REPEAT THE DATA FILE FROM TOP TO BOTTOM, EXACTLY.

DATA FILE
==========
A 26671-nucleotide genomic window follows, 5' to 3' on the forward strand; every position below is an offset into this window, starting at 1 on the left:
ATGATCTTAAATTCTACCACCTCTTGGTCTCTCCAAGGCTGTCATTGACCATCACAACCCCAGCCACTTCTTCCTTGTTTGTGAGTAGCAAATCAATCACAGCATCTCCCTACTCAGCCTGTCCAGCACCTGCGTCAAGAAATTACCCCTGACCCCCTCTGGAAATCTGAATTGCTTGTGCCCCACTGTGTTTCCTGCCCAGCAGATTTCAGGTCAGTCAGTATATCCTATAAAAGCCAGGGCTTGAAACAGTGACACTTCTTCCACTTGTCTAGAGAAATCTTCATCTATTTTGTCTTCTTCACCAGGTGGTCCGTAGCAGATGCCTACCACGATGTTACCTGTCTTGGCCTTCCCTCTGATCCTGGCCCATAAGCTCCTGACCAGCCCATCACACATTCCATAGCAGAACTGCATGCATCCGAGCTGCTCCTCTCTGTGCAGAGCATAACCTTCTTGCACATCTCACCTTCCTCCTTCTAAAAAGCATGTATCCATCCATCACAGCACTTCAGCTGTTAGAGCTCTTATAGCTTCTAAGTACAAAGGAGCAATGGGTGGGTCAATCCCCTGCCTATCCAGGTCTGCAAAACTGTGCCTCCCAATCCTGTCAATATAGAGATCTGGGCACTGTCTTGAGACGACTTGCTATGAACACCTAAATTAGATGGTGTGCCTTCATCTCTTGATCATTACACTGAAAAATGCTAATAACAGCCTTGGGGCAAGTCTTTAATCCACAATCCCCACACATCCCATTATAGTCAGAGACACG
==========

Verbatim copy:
A 26671-nucleotide genomic window follows, 5' to 3' on the forward strand; every position below is an offset into this window, starting at 1 on the left:
ATGATCTTAAATTCTACCACCTCTTGGTCTCTCCAAGGCTGTCATTGACCATCACAACCCCAGCCACTTCTTCCTTGTTTGTGAGTAGCAAATCAATCACAGCATCTCCCTACTCAGCCTGTCCAGCACCTGCGTCAAGAAATTACCCCTGACCCCCTCTGGAAATCTGAATTGCTTGTGCCCCACTGTGTTTCCTGCCCAGCAGATTTCAGGTCAGTCAGTATATCCTATAAAAGCCAGGGCTTGAAACAGTGACACTTCTTCCACTTGTCTAGAGAAATCTTCATCTATTTTGTCTTCTTCACCAGGTGGTCCGTAGCAGATGCCTACCACGATGTTACCTGTCTTGGCCTTCCCTCTGATCCTGGCCCATAAGCTCCTGACCAGCCCATCACACATTCCATAGCAGAACTGCATGCATCCGAGCTGCTCCTCTCTGTGCAGAGCATAACCTTCTTGCACATCTCACCTTCCTCCTTCTAAAAAGCATGTATCCATCCATCACAGCACTTCAGCTGTTAGAGCTCTTATAGCTTCTAAGTACAAAGGAGCAATGGGTGGGTCAATCCCCTGCCTATCCAGGTCTGCAAAACTGTGCCTCCCAATCCTGTCAATATAGAGATCTGGGCACTGTCTTGAGACGACTTGCTATGAACACCTAAATTAGATGGTGTGCCTTCATCTCTTGATCATTACACTGAAAAATGCTAATAACAGCCTTGGGGCAAGTCTTTAATCCACAATCCCCACACATCCCATTATAGTCAGAGACACG